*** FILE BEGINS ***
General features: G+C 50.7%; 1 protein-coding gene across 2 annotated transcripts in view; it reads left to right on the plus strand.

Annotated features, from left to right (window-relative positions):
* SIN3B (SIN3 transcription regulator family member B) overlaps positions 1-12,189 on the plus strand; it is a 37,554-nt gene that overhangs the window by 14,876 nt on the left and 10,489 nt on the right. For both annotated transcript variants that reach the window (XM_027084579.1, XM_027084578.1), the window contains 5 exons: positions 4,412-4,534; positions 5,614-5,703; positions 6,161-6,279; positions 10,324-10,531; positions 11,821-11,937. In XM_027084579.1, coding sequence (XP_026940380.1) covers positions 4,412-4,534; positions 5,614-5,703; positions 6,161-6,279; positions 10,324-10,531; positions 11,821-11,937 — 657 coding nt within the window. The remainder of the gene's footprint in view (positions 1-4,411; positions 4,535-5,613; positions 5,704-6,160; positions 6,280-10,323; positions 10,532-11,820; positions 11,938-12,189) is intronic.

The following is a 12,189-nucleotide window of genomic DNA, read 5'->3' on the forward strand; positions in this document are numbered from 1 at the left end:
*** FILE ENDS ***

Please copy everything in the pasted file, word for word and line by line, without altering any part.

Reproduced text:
General features: G+C 50.7%; 1 protein-coding gene across 2 annotated transcripts in view; it reads left to right on the plus strand.

Annotated features, from left to right (window-relative positions):
* SIN3B (SIN3 transcription regulator family member B) overlaps positions 1-12,189 on the plus strand; it is a 37,554-nt gene that overhangs the window by 14,876 nt on the left and 10,489 nt on the right. For both annotated transcript variants that reach the window (XM_027084579.1, XM_027084578.1), the window contains 5 exons: positions 4,412-4,534; positions 5,614-5,703; positions 6,161-6,279; positions 10,324-10,531; positions 11,821-11,937. In XM_027084579.1, coding sequence (XP_026940380.1) covers positions 4,412-4,534; positions 5,614-5,703; positions 6,161-6,279; positions 10,324-10,531; positions 11,821-11,937 — 657 coding nt within the window. The remainder of the gene's footprint in view (positions 1-4,411; positions 4,535-5,613; positions 5,704-6,160; positions 6,280-10,323; positions 10,532-11,820; positions 11,938-12,189) is intronic.

The following is a 12,189-nucleotide window of genomic DNA, read 5'->3' on the forward strand; positions in this document are numbered from 1 at the left end: